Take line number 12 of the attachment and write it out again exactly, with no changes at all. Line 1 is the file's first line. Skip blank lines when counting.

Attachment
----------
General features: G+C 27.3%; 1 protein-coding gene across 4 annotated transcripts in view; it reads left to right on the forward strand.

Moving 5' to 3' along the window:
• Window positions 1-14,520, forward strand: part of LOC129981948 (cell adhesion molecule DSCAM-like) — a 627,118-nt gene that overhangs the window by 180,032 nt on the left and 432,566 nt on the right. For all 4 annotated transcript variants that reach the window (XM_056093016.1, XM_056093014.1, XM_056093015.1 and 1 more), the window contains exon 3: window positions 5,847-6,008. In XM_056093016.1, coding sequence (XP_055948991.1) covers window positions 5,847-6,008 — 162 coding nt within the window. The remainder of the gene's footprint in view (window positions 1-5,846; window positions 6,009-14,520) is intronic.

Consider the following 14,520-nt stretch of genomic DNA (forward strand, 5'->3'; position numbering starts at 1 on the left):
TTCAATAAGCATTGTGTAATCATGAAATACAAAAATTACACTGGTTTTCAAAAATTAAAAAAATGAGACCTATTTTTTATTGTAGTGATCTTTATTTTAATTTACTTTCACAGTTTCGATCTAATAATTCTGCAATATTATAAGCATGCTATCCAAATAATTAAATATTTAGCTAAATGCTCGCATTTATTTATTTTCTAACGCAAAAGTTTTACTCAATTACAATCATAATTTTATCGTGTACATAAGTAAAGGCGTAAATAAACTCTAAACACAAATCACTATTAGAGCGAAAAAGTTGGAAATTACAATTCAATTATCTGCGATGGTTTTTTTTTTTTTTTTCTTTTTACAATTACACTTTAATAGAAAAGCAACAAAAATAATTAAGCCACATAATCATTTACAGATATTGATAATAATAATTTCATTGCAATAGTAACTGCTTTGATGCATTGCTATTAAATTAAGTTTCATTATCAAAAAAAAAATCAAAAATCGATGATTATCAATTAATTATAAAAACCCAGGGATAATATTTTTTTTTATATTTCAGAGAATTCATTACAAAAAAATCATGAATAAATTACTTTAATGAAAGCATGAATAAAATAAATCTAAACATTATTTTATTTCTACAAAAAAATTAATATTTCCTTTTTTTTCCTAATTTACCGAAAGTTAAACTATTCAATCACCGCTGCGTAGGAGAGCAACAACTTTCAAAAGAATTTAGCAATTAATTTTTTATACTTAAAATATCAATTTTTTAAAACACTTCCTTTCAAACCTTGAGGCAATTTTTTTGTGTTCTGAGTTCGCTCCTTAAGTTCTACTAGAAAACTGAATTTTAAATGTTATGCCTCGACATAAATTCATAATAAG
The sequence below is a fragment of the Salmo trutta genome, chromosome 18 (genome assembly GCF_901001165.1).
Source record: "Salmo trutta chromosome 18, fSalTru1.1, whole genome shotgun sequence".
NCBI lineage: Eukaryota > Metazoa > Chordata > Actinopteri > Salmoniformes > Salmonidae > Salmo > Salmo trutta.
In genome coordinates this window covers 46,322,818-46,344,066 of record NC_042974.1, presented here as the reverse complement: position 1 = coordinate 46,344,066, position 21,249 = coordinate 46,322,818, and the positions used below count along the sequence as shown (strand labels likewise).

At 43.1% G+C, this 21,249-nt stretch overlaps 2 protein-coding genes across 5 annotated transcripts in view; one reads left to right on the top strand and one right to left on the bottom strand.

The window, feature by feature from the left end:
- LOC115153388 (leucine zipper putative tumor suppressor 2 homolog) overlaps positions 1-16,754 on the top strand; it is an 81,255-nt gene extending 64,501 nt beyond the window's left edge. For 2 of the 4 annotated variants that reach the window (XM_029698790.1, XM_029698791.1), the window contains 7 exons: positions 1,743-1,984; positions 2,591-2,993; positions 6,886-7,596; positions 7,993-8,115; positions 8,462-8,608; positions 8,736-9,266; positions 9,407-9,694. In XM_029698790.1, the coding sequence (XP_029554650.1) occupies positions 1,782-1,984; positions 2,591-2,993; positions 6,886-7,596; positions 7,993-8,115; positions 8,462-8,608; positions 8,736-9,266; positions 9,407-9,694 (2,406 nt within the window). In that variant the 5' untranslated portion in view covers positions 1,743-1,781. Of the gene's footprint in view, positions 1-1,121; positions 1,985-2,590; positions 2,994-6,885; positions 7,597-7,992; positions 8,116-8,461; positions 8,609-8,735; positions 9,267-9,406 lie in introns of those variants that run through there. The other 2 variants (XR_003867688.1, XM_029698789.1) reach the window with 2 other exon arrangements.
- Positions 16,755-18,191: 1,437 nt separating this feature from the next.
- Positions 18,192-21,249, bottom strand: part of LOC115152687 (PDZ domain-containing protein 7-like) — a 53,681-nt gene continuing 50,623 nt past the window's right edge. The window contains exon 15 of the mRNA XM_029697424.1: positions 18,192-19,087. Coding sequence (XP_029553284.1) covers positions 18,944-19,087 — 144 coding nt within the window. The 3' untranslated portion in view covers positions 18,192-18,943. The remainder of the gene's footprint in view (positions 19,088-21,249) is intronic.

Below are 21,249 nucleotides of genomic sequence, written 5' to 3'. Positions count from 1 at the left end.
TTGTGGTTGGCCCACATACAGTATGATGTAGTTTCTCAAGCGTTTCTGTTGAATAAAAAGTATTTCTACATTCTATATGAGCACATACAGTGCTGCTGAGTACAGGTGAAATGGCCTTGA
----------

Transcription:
- LOC115153388 (leucine zipper putative tumor suppressor 2 homolog) overlaps positions 1-16,754 on the top strand; it is an 81,255-nt gene extending 64,501 nt beyond the window's left edge. For 2 of the 4 annotated variants that reach the window (XM_029698790.1, XM_029698791.1), the window contains 7 exons: positions 1,743-1,984; positions 2,591-2,993; positions 6,886-7,596; positions 7,993-8,115; positions 8,462-8,608; positions 8,736-9,266; positions 9,407-9,694. In XM_029698790.1, the coding sequence (XP_029554650.1) occupies positions 1,782-1,984; positions 2,591-2,993; positions 6,886-7,596; positions 7,993-8,115; positions 8,462-8,608; positions 8,736-9,266; positions 9,407-9,694 (2,406 nt within the window). In that variant the 5' untranslated portion in view covers positions 1,743-1,781. Of the gene's footprint in view, positions 1-1,121; positions 1,985-2,590; positions 2,994-6,885; positions 7,597-7,992; positions 8,116-8,461; positions 8,609-8,735; positions 9,267-9,406 lie in introns of those variants that run through there. The other 2 variants (XR_003867688.1, XM_029698789.1) reach the window with 2 other exon arrangements.